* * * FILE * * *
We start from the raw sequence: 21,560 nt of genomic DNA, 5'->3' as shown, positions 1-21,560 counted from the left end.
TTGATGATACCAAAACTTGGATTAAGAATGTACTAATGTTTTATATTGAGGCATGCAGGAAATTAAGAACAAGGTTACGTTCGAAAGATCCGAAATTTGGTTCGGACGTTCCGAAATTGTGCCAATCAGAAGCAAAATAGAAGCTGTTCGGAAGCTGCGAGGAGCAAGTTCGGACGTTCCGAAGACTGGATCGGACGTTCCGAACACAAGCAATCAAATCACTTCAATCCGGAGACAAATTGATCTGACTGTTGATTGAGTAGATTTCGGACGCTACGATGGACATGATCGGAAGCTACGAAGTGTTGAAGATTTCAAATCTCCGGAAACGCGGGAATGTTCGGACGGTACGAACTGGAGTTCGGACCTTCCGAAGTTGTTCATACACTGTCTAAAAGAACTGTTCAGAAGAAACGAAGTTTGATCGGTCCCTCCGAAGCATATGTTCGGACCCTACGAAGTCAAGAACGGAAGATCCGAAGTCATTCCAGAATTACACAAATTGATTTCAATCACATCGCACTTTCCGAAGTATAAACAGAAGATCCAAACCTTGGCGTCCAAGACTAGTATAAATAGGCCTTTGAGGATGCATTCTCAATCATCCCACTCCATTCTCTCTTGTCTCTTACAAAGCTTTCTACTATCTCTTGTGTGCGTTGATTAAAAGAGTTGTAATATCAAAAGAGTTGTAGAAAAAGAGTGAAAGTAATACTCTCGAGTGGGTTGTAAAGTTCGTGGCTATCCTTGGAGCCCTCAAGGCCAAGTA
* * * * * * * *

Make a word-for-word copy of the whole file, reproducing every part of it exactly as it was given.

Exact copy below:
We start from the raw sequence: 21,560 nt of genomic DNA, 5'->3' as shown, positions 1-21,560 counted from the left end.
TTGATGATACCAAAACTTGGATTAAGAATGTACTAATGTTTTATATTGAGGCATGCAGGAAATTAAGAACAAGGTTACGTTCGAAAGATCCGAAATTTGGTTCGGACGTTCCGAAATTGTGCCAATCAGAAGCAAAATAGAAGCTGTTCGGAAGCTGCGAGGAGCAAGTTCGGACGTTCCGAAGACTGGATCGGACGTTCCGAACACAAGCAATCAAATCACTTCAATCCGGAGACAAATTGATCTGACTGTTGATTGAGTAGATTTCGGACGCTACGATGGACATGATCGGAAGCTACGAAGTGTTGAAGATTTCAAATCTCCGGAAACGCGGGAATGTTCGGACGGTACGAACTGGAGTTCGGACCTTCCGAAGTTGTTCATACACTGTCTAAAAGAACTGTTCAGAAGAAACGAAGTTTGATCGGTCCCTCCGAAGCATATGTTCGGACCCTACGAAGTCAAGAACGGAAGATCCGAAGTCATTCCAGAATTACACAAATTGATTTCAATCACATCGCACTTTCCGAAGTATAAACAGAAGATCCAAACCTTGGCGTCCAAGACTAGTATAAATAGGCCTTTGAGGATGCATTCTCAATCATCCCACTCCATTCTCTCTTGTCTCTTACAAAGCTTTCTACTATCTCTTGTGTGCGTTGATTAAAAGAGTTGTAATATCAAAAGAGTTGTAGAAAAAGAGTGAAAGTAATACTCTCGAGTGGGTTGTAAAGTTCGTGGCTATCCTTGGAGCCCTCAAGGCCAAGTA